Leveling the Playing Field for Students and Teachers
TechBoston Academy - Boston, MA
Bruce Pontbriand, or “Dr. P.” as he is known at TechBoston Academy, a Boston Public School where he serves as the human capital coordinator and a Lead Teacher, has sat on all sides of the education table. He is an administrator and serves on the Randolph School Committee. He has worked in both independent and public schools in affluent and lower-income communities. In all of his experiences, he has found one thing to remain true across all school settings: accreditation is the only objective and equitable assessment that can ensure that schools are able to best prepare students for success in college and career.
Pontbriand believes that accreditation should be a non-negotiable for all schools, regardless of location or demonstration of excellence through test scores. “For lower performing schools, accreditation is essential in leveling the playing field for students and teachers,” Pontbriand says, adding, “Accreditation draws on best practices while providing practical recommendations for improvement for these schools.” He notes that, unlike standardized testing, accreditation also recognizes the great work that under-performing schools are doing, while helping schools identify improvements that need to be made.
For higher-performing schools, Pontbriand notes that accreditation bring schools into “conversation with a diverse community of educators across New England – urban, rural, middle class, lower class, upper class.” Pontbriand strongly believes that visiting teams of educators from many communities provides an essential perspective to any school. “You can have a world class school in terms of facilities and college placement but without a globalized view of the world, students may be unprepared,” he says. He also believes that accreditation by an independent agency that also accredits international secondary schools, like NEASC, further ensures that schools are exposed to global best practices. NEASC’s accreditation process, Pontbriand says, is a bridge that connects schools and ensures that all students are prepared for college and career. “Perspective beyond your own community,” he says, “is so critically important.”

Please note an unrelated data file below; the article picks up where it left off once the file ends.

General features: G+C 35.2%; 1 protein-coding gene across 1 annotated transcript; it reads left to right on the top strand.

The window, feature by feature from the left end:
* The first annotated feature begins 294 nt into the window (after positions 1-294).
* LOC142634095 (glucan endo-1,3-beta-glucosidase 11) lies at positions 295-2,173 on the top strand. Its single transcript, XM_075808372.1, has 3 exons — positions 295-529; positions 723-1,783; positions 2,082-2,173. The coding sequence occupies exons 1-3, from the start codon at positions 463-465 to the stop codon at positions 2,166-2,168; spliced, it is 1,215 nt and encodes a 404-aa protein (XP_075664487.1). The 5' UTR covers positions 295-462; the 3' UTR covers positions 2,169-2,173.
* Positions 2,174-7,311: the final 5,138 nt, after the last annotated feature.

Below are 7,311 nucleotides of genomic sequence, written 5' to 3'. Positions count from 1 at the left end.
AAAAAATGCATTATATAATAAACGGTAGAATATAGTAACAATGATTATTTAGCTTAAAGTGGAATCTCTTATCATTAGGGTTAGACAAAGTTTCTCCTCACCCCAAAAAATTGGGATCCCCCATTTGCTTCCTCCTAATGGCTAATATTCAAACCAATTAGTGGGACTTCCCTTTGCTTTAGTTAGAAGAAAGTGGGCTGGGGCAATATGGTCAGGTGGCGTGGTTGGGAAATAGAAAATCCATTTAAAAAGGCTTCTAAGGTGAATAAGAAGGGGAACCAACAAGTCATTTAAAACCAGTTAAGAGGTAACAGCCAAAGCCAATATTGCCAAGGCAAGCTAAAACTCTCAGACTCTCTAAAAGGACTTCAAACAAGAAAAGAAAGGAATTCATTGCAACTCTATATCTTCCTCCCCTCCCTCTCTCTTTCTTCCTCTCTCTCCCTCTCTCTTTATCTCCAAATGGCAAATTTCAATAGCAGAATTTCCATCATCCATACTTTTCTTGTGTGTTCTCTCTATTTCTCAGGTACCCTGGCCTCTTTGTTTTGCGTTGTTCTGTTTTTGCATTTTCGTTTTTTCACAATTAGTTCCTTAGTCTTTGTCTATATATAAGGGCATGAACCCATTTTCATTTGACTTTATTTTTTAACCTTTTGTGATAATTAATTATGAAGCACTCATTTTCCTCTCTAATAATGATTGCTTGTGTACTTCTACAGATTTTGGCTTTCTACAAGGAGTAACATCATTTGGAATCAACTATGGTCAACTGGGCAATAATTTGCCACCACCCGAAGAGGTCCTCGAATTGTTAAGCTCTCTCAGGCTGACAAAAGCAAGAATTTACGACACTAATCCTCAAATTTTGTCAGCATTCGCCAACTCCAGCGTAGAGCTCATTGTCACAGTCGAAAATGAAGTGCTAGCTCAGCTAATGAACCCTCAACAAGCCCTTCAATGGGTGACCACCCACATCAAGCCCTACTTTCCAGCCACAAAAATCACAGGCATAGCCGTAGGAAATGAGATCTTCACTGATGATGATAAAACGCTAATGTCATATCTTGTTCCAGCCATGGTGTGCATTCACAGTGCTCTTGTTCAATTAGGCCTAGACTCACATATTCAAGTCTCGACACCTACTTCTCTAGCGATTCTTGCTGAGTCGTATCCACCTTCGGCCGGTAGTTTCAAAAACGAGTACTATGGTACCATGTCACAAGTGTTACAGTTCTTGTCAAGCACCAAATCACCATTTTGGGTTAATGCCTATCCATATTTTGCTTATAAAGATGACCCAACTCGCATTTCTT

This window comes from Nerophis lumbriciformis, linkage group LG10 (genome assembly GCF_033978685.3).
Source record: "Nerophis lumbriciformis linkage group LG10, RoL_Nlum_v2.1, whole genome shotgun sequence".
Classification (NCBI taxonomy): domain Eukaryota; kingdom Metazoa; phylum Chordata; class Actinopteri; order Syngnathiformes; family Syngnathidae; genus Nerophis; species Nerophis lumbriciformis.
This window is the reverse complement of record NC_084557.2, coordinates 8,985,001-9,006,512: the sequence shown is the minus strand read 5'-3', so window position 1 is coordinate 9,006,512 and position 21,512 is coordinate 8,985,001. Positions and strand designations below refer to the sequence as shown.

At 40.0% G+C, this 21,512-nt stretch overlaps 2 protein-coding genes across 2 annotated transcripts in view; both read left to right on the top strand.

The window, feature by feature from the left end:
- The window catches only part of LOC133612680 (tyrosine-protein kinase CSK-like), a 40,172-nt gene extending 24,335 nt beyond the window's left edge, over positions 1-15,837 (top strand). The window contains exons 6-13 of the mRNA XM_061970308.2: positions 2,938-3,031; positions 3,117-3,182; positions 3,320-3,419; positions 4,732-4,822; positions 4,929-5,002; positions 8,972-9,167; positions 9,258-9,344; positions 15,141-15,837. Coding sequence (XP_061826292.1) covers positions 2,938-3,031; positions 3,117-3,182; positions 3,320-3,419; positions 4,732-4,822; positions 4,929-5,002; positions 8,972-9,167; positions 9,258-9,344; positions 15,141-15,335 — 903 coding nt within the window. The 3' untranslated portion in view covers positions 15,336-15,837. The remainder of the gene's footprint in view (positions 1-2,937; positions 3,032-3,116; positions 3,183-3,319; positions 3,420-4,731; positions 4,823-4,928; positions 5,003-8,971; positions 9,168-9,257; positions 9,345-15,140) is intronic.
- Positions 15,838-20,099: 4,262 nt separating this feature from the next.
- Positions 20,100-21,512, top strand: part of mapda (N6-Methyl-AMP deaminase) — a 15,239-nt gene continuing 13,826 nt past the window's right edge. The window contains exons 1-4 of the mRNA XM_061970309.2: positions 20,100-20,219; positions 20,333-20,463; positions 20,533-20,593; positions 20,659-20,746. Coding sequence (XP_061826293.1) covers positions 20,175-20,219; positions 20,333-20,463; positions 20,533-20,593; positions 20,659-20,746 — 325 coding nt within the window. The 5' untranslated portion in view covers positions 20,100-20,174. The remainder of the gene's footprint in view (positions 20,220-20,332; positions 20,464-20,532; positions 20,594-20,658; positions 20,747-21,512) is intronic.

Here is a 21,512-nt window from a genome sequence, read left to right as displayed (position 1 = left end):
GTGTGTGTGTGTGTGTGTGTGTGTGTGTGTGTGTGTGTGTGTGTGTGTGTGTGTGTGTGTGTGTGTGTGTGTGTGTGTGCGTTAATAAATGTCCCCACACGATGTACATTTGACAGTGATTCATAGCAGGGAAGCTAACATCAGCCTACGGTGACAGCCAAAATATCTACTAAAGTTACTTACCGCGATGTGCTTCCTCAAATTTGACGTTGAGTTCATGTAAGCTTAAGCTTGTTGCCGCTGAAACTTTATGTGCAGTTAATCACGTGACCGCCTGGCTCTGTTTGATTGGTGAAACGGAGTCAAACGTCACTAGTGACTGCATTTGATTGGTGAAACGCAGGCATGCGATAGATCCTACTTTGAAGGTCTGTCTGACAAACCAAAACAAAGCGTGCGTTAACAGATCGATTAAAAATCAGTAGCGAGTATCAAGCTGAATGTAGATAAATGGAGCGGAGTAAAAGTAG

Pontbriand also sees accreditation as the only non-partisan, objective assessment that does not change with political power shifts. “Accreditation is driven by educators, starting with the self-study process and continuing through the visiting committee reports,” says Pontbriand. He adds that other assessments are added or eliminated based on the views of those in office at any point in time, while accreditation’s value as a driver of continuous school improvement has persisted for more than 100 years. “Standardized testing only measures academic performance, while accreditation is based on clearly articulated standards around teaching, curriculum, school culture, leadership, and school resources, among others,” he says.
Beyond this, Pontbriand believes that educators also have a shared responsibility that is linked to accreditation. “Teachers and administrators have a responsibility to work for the improvement of all students, those within and outside the walls of their school,” he says. “Accreditation gives all students a seat at the table.”